The sun-blanched street stretches under an unforgiving sun. On either side of the sand-swept pavement, the few one and two-story cement buildings seem lifeless. No trees nor grass as far as the horizon.
After 11+ years of war, this area of Idlib is bereft of services. There is no running water or electricity. There are no markets or pharmacies. Most of the region’s healthcare facilites were bombed between 2019-2020 during the ongoing civil war and have never been rebuilt. The few that survived that stretch of war have since closed or reduced their capacity as they have lost international funding.
Having limited access to maternity care puts mothers at even greater risk because many cannot afford to travel to hospitals or clinics. In this region, the civil war has caused 97% of people to live in extreme poverty, and 80% need daily food assistance to survive. The price of food has increased five-fold in two years as the exchange rate continues to fall, putting the cost of food and medicine out of reach for most people. A new cholera epidemic–the first since the Syrian civil war began over 11 years ago–exacerbates Idlib’s hardships. Despite these challenges, the population in this area is growing rapidly as families fleeing violence arrive, searching for safety.
We set up a medical clinic in this area last year, where the need is greatest. Thanks to our community of peacemakers, we have been able to extend our reach by adding a mobile medical clinic to our stationary healthcare facility. We are the only organization providing a mobile clinic in this area. In May, 2022, we started the mobile medical clinic in order to serve families in rural villages, where transportation is prohibitively expensive, and most people do not have their own cars.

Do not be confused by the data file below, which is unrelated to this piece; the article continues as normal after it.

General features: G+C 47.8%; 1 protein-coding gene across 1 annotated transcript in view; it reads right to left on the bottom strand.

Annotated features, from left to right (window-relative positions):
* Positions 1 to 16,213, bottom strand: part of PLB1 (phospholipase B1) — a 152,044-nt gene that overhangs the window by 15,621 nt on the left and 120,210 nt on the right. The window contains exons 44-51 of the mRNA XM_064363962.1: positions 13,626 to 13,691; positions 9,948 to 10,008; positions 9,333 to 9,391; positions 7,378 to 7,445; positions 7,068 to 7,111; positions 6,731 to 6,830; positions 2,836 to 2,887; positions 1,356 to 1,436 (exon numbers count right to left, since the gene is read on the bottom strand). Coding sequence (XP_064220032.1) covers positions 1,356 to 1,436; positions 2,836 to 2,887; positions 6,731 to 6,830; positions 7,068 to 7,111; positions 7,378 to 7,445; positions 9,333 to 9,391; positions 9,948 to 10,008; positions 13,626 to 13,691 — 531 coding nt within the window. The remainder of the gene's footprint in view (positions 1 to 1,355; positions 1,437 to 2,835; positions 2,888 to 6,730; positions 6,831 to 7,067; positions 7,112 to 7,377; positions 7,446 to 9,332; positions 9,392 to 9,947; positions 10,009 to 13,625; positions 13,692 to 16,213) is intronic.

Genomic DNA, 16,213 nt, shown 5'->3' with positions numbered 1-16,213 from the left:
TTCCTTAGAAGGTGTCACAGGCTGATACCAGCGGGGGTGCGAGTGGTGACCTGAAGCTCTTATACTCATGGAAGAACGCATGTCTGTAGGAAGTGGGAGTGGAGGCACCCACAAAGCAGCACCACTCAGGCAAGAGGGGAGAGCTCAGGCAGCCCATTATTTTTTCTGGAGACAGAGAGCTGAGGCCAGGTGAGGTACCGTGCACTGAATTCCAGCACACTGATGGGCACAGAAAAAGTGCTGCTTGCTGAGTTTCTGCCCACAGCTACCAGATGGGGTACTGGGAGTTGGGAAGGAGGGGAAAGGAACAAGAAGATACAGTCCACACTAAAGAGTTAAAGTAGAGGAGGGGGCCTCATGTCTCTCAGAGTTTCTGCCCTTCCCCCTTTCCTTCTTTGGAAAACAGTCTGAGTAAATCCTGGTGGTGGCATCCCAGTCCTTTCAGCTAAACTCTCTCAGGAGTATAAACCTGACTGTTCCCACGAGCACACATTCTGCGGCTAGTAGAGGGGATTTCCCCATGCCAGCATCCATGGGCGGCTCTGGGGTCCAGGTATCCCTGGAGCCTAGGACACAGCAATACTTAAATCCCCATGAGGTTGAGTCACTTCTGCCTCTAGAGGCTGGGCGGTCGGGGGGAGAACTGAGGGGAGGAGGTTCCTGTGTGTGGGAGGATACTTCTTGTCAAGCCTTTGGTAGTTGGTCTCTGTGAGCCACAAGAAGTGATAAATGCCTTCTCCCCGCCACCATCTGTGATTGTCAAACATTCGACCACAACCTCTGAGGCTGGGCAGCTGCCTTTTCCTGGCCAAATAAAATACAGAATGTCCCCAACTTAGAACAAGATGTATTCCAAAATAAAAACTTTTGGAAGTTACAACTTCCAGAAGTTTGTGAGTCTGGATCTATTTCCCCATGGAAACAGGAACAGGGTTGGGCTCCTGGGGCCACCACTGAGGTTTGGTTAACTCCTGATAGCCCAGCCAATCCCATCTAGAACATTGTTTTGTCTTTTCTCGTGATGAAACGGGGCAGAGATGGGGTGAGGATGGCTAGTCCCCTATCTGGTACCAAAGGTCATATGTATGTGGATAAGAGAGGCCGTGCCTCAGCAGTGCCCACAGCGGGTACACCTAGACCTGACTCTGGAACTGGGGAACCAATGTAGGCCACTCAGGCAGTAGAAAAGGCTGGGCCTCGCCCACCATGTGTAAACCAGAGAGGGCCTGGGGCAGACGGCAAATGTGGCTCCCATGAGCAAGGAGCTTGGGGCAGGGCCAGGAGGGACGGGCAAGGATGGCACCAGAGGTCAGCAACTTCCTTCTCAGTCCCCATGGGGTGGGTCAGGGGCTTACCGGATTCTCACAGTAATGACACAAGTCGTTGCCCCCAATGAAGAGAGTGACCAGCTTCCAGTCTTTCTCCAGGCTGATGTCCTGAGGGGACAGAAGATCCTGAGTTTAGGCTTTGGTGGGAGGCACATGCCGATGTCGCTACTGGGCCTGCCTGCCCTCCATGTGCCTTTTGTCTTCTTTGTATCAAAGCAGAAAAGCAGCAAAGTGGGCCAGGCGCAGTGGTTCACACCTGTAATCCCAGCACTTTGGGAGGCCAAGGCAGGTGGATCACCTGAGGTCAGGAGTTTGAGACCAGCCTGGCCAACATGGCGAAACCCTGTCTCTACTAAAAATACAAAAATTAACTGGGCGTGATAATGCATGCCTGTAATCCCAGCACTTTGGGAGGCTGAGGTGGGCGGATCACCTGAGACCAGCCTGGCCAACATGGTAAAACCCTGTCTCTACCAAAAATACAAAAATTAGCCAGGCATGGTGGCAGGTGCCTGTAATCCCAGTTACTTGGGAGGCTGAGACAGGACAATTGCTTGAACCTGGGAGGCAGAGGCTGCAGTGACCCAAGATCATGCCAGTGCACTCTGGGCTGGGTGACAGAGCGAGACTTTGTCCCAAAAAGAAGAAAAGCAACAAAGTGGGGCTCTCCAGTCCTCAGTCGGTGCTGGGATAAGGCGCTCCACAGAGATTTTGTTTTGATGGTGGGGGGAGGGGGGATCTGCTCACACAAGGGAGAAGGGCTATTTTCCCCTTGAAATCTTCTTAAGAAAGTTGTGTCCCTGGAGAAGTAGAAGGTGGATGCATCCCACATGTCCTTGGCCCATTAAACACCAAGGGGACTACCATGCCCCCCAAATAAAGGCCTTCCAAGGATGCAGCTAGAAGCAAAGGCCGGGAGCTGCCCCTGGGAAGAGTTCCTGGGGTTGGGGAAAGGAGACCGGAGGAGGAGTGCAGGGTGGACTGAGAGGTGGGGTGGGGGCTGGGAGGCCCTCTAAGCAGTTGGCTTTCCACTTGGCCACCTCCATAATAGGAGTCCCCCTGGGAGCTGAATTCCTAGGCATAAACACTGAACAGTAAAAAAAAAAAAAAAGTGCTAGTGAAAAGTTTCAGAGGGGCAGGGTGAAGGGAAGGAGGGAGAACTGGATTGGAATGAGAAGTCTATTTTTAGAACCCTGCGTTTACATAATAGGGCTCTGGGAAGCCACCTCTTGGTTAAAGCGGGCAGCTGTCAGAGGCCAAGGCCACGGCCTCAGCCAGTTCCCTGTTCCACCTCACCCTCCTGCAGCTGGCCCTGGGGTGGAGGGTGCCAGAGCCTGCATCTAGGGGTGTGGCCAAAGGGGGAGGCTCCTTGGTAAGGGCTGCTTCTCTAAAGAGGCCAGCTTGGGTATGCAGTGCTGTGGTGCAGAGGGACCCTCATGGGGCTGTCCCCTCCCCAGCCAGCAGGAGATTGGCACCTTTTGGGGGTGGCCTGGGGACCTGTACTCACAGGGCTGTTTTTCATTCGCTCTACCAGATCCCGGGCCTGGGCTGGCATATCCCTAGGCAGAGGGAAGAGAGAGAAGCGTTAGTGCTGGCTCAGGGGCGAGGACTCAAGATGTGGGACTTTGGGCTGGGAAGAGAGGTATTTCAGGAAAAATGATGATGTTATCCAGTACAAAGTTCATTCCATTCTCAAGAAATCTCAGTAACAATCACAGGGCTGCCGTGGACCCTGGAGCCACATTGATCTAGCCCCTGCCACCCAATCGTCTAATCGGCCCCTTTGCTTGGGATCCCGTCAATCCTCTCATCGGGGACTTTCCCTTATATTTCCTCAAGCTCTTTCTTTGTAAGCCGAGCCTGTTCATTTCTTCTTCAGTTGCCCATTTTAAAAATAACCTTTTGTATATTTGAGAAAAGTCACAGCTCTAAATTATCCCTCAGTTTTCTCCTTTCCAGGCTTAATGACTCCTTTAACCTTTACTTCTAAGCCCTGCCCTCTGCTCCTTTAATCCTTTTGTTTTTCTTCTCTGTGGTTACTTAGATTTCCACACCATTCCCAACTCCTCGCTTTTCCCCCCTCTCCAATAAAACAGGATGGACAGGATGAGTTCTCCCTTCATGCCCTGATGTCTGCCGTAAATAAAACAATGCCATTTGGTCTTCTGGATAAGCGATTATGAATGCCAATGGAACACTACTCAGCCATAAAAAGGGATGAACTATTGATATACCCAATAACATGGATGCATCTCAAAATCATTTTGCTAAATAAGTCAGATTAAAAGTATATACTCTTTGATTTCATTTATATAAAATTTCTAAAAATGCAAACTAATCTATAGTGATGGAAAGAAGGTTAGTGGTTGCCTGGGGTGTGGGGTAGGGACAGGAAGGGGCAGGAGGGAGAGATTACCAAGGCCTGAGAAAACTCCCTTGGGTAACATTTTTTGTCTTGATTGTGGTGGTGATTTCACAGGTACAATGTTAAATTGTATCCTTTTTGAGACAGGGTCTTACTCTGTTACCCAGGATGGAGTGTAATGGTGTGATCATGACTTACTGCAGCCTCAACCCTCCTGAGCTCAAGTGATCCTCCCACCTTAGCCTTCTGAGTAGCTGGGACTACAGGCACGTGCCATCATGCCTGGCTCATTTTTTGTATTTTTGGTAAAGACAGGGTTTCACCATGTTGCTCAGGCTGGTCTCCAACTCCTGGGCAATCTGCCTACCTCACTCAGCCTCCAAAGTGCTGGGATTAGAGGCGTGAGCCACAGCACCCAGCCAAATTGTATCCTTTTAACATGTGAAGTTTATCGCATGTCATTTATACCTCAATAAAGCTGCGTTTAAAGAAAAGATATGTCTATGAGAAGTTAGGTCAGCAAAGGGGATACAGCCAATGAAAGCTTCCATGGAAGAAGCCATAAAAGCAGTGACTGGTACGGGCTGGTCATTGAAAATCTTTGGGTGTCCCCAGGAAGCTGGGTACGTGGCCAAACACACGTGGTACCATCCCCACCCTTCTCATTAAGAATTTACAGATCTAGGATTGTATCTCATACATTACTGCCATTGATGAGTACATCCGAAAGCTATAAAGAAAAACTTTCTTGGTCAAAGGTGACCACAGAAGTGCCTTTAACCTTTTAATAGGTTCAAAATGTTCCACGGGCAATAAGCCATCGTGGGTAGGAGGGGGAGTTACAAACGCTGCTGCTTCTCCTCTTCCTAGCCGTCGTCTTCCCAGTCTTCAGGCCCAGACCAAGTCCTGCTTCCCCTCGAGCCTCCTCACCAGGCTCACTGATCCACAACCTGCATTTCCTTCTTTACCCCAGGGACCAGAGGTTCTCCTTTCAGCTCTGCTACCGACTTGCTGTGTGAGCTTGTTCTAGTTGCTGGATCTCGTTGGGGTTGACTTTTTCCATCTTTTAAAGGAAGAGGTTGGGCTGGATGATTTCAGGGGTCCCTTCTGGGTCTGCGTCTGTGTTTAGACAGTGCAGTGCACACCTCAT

The clinic offers free services and medicine providing a variety of care, specifically helping children, the elderly, and pregnant and nursing mothers in five different locations a week. For pregnant women, the ability to get informed care through ultrasounds in such inhospitable areas makes the whole process of managing pregnancy a little less stressful. Since starting the mobile clinic, our impact has doubled as measured by the number of people we have served.
One of the people who benefited from our mobile medical clinic is Soultana, a 37-year-old mother of three children when we first met her. Unfortunately, her husband was killed in the on-going military operations in Idlib when Soultana discovered she was pregnant with quadruplets!
“I wasn’t able to access any hospital or to seek medical assistance as we are poor, and this conflict has caused us years and years of poverty” Soultana said. “The arrival of the mobile clinic team in our little village has delighted me and put an end to my worries about the pain from my pregnancy. I came for a check-up every week and the team welcomed me and gave me a ray of hope and love.”
We followed up with Soultana for weeks during her pregnancy. She recently gave birth to two pairs of beautiful, healthy boys and girls.
Thanks to you, we are finding new ways to change the story and better serve our friends in Syria. Recently, we’ve added a sun shade to our mobile clinic to offer some relief to waiting patients. Because going to the doctor is sometimes scary for children, we’re handing out nutritious biscuits to make the hospital experience more fun and to take a bite out of malnutrition. And, we’re conducting community health awareness sessions to share health care knowledge and principles.
Syrians have lost so much due to war, poverty, and violence. The present-day challenges may seem daunting, but working together, we can change the story from one of despair to one of hope.